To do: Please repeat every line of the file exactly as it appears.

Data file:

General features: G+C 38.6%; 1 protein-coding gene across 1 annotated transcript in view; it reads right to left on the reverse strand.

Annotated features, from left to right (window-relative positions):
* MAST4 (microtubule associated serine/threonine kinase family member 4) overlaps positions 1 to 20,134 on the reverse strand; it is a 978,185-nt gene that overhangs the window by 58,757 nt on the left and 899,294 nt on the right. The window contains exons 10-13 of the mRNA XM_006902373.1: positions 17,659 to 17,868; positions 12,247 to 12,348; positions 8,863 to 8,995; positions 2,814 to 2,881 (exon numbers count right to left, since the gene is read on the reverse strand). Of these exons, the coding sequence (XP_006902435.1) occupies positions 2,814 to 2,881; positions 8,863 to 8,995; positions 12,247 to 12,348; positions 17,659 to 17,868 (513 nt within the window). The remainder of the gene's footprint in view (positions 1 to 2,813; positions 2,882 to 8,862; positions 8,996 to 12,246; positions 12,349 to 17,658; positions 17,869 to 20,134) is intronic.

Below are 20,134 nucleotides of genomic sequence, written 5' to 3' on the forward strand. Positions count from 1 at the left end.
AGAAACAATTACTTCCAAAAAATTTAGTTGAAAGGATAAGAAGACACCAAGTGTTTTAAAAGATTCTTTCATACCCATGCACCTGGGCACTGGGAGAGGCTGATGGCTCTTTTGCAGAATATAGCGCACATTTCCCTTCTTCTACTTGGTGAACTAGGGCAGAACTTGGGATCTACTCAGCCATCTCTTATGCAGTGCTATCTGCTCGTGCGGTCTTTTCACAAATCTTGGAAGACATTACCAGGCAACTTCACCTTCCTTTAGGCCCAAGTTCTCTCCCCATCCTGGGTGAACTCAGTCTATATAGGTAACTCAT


General features: G+C 38.6%; 1 protein-coding gene across 1 annotated transcript in view; it reads right to left on the reverse strand.

Annotated features, from left to right (window-relative positions):
* MAST4 (microtubule associated serine/threonine kinase family member 4) overlaps positions 1 to 20,134 on the reverse strand; it is a 978,185-nt gene that overhangs the window by 58,757 nt on the left and 899,294 nt on the right. The window contains exons 10-13 of the mRNA XM_006902373.1: positions 17,659 to 17,868; positions 12,247 to 12,348; positions 8,863 to 8,995; positions 2,814 to 2,881 (exon numbers count right to left, since the gene is read on the reverse strand). Of these exons, the coding sequence (XP_006902435.1) occupies positions 2,814 to 2,881; positions 8,863 to 8,995; positions 12,247 to 12,348; positions 17,659 to 17,868 (513 nt within the window). The remainder of the gene's footprint in view (positions 1 to 2,813; positions 2,882 to 8,862; positions 8,996 to 12,246; positions 12,349 to 17,658; positions 17,869 to 20,134) is intronic.

Below are 20,134 nucleotides of genomic sequence, written 5' to 3' on the forward strand. Positions count from 1 at the left end.
AGAAACAATTACTTCCAAAAAATTTAGTTGAAAGGATAAGAAGACACCAAGTGTTTTAAAAGATTCTTTCATACCCATGCACCTGGGCACTGGGAGAGGCTGATGGCTCTTTTGCAGAATATAGCGCACATTTCCCTTCTTCTACTTGGTGAACTAGGGCAGAACTTGGGATCTACTCAGCCATCTCTTATGCAGTGCTATCTGCTCGTGCGGTCTTTTCACAAATCTTGGAAGACATTACCAGGCAACTTCACCTTCCTTTAGGCCCAAGTTCTCTCCCCATCCTGGGTGAACTCAGTCTATATAGGTAACTCAT